Trauma can be processed easier if people sleep soon after the event, according to a new Swiss study.
In a study conducted by researchers at the University of Zurich in Switzerland, two groups of volunteers were shown a video with traumatic images. One group stayed awake after seeing the trauma video and the other group slept for the night. Each group then recorded their memories of the images for several days.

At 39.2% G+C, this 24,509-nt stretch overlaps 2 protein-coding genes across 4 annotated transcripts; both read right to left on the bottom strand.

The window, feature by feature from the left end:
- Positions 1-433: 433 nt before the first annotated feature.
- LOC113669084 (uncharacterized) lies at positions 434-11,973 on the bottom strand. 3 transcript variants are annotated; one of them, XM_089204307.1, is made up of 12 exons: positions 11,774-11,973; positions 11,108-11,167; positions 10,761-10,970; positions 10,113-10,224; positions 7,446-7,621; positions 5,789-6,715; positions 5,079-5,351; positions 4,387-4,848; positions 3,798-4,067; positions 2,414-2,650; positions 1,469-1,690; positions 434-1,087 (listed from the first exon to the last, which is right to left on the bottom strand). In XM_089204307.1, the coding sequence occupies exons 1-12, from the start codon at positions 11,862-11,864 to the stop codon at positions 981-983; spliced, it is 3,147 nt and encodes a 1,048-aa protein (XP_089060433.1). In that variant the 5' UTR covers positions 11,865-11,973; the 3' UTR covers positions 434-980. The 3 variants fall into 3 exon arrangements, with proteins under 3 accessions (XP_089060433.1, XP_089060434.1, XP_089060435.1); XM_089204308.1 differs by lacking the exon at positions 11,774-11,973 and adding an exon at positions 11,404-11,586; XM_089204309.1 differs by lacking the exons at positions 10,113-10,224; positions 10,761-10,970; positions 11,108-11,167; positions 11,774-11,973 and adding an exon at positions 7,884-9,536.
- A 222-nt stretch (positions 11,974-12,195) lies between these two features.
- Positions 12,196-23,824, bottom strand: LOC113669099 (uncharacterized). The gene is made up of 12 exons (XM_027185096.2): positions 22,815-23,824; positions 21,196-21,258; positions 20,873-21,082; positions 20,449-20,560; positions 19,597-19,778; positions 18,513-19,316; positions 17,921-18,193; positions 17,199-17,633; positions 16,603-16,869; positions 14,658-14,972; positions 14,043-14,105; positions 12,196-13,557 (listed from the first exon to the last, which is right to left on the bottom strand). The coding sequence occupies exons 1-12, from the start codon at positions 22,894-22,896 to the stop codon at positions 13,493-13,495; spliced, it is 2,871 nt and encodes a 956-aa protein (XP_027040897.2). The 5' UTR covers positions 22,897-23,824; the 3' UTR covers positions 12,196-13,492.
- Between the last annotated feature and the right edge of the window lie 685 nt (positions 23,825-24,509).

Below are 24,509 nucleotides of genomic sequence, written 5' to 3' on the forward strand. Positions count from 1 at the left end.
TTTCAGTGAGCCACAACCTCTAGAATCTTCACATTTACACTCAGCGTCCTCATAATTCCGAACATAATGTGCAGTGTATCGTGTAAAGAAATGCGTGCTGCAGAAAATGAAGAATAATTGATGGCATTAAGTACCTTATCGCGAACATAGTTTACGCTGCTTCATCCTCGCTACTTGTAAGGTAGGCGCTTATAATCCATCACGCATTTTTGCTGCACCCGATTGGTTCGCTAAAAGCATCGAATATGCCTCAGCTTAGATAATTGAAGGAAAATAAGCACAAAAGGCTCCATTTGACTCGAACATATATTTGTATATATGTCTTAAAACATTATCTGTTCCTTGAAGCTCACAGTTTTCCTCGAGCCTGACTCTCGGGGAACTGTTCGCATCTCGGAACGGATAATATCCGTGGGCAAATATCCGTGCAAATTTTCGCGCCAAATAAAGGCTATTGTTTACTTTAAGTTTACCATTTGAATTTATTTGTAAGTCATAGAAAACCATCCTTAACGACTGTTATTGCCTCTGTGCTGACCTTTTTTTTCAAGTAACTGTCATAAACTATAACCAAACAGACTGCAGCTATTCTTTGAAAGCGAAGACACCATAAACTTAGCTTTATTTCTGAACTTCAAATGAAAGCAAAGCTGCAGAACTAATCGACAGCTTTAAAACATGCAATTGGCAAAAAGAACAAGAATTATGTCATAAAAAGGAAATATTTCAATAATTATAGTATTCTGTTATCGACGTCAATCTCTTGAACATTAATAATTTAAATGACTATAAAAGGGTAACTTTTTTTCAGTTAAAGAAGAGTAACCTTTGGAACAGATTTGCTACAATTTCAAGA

“Our results reveal that people who slept after the film had fewer and less distressing recurring emotional memories than those who were awake,” says study author Birgit Kleim, a clinical psychological scientist in the department of psychiatry, psychotherapy and psychosomatics at the University of Zurich, in a university press release. “This supports the assumption that sleep may have a protective effect in the aftermath of traumatic experiences.”
Sleep can weaken emotions such as fear, the release notes. It also enables people to process the memories.
Published in the December issue of Sleep, the study also indicates sleep can be used as an early prevention strategy for post-traumatic stress disorder.